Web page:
Ultimately, we have to bend all of our actions toward achieving justice and rebuilding society. Unfortunately, this cannot be done in one day, one year, or during one or two Presidential terms. Building the World House is a multi-generational project. Therefore, we have to extend the Martin Luther King Day holiday beyond the day itself. The only way to properly honor Dr. King would be to make every day Martin Luther King Day.

*I gathered King’s quotations from his book, Where Do We Go From Here: Chaos or Community? and his speeches, “A Time to Break the Silence” and “Remaining Awake Through a Great Revolution,” found in A Testament of Hope: The Essential Writings and Speeches of Martin Luther King Jr.

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Third Parties and Coalition Politics

Yesterday I read an article on Race-Talk–“A Third Party: The Choice for the African American Masses”–about the prospects of Black Americans establishing a third political party. The author—Frederick Meade—expressed concern about the Democratics’ repeated failures to address Blacks’ concerns (for which I agree with his critiques of the Democrats). He suggests that African Americans create a third party in order to dramatize their power as a constituency and implicitly use their collective power as leverage withinthe two party system.

Meade seems tohint at creating a party that would remain independent. He states,

“The function of a third party, in itsgreatest capacity, would serve to conceivably eclipse the position of the Democratic Party in its perceived station as an institution of choice, for the socially dispossessed and of those seemingly concerned with the welfare of the masses.”

But Meade devotes the remainder of the article to discussing the short term effects and implications of such action, which include neutralizing the Democrats and possibly pushing themto enact policies that address African Americans’ concerns. He writes,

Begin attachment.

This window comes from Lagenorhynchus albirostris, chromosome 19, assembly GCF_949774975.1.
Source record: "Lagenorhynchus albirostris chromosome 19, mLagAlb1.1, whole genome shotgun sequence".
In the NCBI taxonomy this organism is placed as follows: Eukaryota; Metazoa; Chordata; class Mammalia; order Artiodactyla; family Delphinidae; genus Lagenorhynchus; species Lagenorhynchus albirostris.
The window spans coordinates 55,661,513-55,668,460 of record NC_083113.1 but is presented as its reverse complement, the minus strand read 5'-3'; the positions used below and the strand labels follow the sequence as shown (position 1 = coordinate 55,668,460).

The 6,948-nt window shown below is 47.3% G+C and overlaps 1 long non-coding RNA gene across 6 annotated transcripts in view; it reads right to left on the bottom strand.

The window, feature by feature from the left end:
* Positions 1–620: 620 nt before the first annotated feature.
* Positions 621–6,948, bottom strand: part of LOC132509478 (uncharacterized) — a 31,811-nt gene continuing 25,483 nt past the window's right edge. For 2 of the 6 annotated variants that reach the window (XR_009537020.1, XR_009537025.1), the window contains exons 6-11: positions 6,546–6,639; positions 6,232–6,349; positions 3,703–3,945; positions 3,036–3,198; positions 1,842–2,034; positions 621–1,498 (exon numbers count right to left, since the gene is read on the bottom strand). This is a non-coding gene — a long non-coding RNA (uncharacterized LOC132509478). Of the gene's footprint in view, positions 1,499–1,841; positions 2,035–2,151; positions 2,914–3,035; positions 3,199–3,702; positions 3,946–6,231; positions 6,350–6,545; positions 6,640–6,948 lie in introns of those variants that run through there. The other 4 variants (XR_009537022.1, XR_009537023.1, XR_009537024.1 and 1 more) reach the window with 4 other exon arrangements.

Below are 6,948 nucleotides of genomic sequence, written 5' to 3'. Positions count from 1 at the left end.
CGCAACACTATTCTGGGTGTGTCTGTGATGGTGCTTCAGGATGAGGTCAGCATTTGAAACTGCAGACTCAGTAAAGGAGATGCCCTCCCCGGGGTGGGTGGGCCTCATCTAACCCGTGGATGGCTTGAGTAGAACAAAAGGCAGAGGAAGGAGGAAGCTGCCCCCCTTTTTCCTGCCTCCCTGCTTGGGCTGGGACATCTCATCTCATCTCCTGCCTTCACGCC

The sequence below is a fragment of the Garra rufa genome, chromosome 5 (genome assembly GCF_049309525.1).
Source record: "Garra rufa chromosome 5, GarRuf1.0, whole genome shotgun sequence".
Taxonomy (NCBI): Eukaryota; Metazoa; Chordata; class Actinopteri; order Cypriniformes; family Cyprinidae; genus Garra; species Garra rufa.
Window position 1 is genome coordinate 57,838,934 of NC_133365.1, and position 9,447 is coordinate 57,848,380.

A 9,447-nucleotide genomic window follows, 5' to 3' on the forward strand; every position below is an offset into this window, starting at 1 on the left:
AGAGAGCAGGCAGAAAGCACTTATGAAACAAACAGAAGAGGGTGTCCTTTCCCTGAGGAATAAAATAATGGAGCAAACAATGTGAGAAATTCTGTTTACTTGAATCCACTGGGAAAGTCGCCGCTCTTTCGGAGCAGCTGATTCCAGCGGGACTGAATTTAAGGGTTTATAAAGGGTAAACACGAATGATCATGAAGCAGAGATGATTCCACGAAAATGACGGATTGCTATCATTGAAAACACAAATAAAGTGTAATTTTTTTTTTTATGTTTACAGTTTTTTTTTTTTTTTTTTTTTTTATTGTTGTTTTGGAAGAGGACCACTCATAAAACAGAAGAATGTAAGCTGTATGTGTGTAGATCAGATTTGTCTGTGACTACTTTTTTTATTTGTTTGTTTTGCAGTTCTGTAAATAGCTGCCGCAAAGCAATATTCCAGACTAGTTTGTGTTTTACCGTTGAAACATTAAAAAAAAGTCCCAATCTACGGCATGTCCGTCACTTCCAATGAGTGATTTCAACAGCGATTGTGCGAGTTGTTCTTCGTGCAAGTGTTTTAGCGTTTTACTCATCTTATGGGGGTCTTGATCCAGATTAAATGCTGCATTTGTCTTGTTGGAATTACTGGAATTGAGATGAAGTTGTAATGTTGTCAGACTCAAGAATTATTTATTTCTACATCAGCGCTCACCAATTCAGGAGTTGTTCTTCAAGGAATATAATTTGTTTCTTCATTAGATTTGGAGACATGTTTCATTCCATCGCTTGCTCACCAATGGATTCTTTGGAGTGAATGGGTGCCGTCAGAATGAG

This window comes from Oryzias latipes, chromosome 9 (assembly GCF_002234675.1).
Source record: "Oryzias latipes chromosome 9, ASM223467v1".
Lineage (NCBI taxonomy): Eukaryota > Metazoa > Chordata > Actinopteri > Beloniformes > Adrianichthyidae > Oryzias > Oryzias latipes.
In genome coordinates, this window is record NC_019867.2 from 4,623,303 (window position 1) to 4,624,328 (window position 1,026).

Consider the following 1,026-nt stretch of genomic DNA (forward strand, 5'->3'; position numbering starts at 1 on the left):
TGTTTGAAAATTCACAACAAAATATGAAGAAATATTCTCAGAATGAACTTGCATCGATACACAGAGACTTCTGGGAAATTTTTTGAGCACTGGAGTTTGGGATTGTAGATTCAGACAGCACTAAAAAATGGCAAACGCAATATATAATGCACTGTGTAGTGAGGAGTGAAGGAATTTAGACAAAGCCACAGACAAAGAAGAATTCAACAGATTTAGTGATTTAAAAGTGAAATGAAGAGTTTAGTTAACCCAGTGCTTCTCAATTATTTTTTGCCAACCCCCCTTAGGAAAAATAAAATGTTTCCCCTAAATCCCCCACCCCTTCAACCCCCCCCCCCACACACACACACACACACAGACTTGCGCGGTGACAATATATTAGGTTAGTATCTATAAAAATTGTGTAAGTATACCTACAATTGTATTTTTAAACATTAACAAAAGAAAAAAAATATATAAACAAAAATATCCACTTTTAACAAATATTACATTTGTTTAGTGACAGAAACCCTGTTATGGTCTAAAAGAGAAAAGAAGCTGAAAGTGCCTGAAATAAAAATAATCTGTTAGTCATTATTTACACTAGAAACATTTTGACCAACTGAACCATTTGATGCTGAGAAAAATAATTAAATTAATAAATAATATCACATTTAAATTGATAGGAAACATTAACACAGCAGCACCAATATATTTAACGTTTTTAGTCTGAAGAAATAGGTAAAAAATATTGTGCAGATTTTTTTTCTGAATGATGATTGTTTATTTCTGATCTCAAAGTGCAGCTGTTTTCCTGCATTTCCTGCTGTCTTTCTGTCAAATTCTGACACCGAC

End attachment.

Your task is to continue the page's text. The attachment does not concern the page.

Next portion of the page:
“A less speculative and perhaps more conception of such a party, would maintain it function – in the short term – to erode a segment of the black Democratic voting base. An evolvement the Democrats can ill afford to experience, as the black vote often serves as the critical force this band relies upon, insecuring electoral triumphs over political rivals in highly contested races.”

Now, I posted the story on my Facebook page and then commented, “the return of the leverage argument…,” because African-Americans have had this discussion in the recent past, especially during the 1970s before, during, and after the 1972 Gary Convention that assembled a multitude of African-American activists and organizations hoping to develop a black political platform. Black Americans resumed this discussion during the early 1980s in the aftermath of Harold Washington’s mayoral victoryin 1983 and right before Jesse Jackson declared his candidacy that fall.

So, I basically spent most of the day just thinking of Nik’s question because I find it an intriguing, relevant, and very pressing for African Americans and the independent Left trying to organize in the “Age of Obama.” I am not fundamentally opposed to a third party (I actually argued for an independent third party amongst afew of my friends as we watched Obama’s 2004 DNC speech.), but I grew interested in what others thought after I responded to Nik. So, I present myresponse to you all. And I welcome disagreement and correction…


I agree with the author’s critique of the Democratic Party and I don’t mind the leverage argument in theory, especially if you’re going to create an independent institution to pressure the Democrats, or both parties, to adopt certain policies. I am not always sure if a third party, especially one organized around ‘race-first,’ always works if your goal is to punish one party or the other. And I mean that nationally. Third parties on a local level could function that way because the organization can play on both sides of the fence, so to speak. It could always support their local candidates and remain free to influence one of the two established political parties if the organization chose to in state/county-wide or national races.